What is a family trust?
To understand what a family trust is, it is useful to know what trusts are in general.
According to the Australian Taxation Office, a trust is an “obligation imposed on a person or other entity to hold property for the benefit of beneficiaries”.
In a trust, one party (the ‘trustee’) will hold the property on behalf of the other parties involved (the beneficiaries). These other parties are also entitled to benefits from the property.
In legal terms, a trust is considered to be a relationship rather than a legal entity. However, they are usually treated as taxpayer entities for tax administration purposes.
Family trusts are usually known as trusts that hold a family’s assets or run a family business. Generally, one or more family members (a trustee) will manage on behalf of the whole family (other beneficiaries). While the trustee is the legal owner of the property, there is an obligation to deal with the property in a way that benefits the beneficiaries.
A family trust is usually referred to as a “discretionary trust”. This means that the trustee has the authority to decide which beneficiary or beneficiaries receive the trust’s net income and capital gains each month.
Family trusts are commonly used to protect assets from bankruptcy or business failure. When the assets of the trust belong to the trustee instead of the beneficiaries, creditors of individual beneficiaries can not access assets.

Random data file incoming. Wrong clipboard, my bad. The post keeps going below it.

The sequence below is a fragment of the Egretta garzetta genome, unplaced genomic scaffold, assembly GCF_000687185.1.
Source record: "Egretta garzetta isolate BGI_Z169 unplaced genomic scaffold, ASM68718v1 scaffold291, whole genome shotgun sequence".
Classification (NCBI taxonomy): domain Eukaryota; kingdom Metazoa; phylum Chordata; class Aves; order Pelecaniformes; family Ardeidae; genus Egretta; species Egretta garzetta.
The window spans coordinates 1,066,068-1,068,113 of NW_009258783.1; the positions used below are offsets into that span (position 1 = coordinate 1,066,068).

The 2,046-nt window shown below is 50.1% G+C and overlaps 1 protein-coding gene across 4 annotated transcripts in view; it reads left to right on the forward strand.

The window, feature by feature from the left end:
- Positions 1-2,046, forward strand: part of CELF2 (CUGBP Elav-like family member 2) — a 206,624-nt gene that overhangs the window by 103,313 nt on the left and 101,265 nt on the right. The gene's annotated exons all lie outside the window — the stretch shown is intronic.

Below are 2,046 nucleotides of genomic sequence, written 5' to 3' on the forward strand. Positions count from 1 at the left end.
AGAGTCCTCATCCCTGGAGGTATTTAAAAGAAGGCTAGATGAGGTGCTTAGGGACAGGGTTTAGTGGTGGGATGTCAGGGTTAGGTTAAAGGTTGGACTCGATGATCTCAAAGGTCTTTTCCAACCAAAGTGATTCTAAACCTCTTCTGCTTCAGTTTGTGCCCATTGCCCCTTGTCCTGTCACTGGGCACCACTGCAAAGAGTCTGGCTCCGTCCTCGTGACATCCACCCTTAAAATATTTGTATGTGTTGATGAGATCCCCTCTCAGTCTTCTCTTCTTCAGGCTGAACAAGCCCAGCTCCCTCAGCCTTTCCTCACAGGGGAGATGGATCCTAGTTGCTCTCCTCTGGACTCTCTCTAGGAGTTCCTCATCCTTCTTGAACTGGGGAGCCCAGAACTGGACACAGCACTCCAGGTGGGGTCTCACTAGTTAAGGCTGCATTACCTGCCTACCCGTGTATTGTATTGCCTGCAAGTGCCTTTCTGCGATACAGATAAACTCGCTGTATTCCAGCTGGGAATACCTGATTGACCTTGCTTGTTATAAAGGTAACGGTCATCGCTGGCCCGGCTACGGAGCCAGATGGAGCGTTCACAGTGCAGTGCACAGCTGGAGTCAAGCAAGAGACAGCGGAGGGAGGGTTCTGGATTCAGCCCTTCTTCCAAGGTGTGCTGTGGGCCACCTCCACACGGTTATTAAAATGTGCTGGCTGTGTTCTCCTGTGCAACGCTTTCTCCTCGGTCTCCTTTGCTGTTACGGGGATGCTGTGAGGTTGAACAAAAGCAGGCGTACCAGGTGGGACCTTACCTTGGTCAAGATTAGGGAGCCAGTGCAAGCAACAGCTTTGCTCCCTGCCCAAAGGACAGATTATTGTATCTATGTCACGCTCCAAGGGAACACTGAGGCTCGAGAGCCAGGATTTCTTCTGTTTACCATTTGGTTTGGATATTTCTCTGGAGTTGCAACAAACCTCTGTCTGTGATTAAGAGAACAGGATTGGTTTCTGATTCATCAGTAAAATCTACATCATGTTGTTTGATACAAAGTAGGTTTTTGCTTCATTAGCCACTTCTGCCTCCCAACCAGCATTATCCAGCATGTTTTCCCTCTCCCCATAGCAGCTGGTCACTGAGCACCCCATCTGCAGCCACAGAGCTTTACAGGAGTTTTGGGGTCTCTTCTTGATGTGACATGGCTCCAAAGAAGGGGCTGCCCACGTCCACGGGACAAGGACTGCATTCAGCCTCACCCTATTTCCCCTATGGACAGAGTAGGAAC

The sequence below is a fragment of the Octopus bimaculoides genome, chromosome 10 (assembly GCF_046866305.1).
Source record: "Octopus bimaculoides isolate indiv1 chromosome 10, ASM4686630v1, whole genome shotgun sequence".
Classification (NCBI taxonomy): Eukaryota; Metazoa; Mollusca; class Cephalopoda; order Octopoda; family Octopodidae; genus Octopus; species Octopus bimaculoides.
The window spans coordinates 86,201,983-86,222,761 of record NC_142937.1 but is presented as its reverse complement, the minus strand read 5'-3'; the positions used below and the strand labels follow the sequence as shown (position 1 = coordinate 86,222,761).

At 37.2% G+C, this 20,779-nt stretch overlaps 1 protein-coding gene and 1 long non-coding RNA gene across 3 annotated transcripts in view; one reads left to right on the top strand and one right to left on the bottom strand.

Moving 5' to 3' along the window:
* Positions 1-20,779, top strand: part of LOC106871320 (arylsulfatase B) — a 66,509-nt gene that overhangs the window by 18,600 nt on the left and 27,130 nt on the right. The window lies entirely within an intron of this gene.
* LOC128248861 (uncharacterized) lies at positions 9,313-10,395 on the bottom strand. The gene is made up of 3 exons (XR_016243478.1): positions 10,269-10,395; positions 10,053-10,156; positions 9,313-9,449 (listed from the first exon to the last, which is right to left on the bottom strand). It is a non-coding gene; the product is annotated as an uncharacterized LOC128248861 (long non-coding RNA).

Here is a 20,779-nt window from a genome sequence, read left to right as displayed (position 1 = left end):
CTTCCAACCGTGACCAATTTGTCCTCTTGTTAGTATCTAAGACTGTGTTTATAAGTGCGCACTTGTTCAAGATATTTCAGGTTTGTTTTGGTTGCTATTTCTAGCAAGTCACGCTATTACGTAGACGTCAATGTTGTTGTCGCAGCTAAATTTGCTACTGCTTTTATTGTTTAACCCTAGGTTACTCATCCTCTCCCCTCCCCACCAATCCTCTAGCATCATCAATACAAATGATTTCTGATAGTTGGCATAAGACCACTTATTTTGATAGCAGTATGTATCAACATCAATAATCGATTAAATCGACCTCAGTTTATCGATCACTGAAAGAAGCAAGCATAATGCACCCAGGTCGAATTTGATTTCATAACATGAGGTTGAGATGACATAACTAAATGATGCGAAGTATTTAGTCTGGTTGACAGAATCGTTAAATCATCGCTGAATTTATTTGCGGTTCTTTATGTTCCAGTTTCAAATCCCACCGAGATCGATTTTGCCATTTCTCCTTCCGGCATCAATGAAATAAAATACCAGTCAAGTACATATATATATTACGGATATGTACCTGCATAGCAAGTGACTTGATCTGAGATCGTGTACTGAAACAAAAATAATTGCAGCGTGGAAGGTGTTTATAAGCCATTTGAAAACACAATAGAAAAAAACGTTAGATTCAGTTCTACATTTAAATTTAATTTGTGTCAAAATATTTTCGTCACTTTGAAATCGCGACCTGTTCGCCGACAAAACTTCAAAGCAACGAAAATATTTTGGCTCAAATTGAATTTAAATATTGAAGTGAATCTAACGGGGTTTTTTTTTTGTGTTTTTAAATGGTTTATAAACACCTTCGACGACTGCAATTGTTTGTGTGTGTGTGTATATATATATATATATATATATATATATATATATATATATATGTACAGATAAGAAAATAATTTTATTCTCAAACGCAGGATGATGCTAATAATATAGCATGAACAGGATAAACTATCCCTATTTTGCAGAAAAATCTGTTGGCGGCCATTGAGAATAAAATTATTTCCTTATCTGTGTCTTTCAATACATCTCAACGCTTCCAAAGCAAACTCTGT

These trusts can also protect family assets from potential marriage breakdowns. If there was a family law property settlement, assets in a family trust are more likely to be excluded from a property settlement.
Holding assets in a family trust can also prevent future challenges to Will. This is because assets held in the trust will not become part of a deceased estate, which can avoid a child's spouse claiming their share of the inheritance.
Protection for family members who may be vulnerable
A family trust can be a great way to protect vulnerable beneficiaries who struggle to make wise decisions with their money.
While they have access to a steady stream of income, they can not spend a large capital sum that is in the family trust.
In a family trust, trustees can give income and capital to any of the beneficiaries without restrictions.
- Any income earned by the trust that is not distributed is taxed at the top marginal tax rate
- There are punitive tax rates for distributions to children under 18 (66 percent)
- The trust cannot assign tax losses to beneficiaries
- To create and maintain a family trust, there are costs involved
- A family trust may be difficult to run if family disputes occur
Using a family trust for business
When utilised correctly, there are evident family trust benefits.
As the trust does not pay tax, beneficiaries are taxed by the amount of income allocated in their name but the trustee (in addition to their own income from other sources).
The trust creates a way to distribute profit to family members and use their income tax “tax-free thresholds”.
If the business’ profits grow to the point where the tax-free thresholds are surpassed, the family trust can distribute profits to a separate company. This will cap the tax rate at 27.5 percent.
While there are many benefits to using a family trust, entering into a family trust structure is more complicated than it seems. It’s important to carefully consider the pros and cons, and plan ahead for the future success of your business and/or assets.
If you are considering a family trust and want more information, contact Wagtail Wealth today.
IMPORTANT NOTE: This information is general advice only and does not take into account your personal circumstances, goals and objectives. Therefore, you should consider its appropriateness for your circumstances before acting on this information.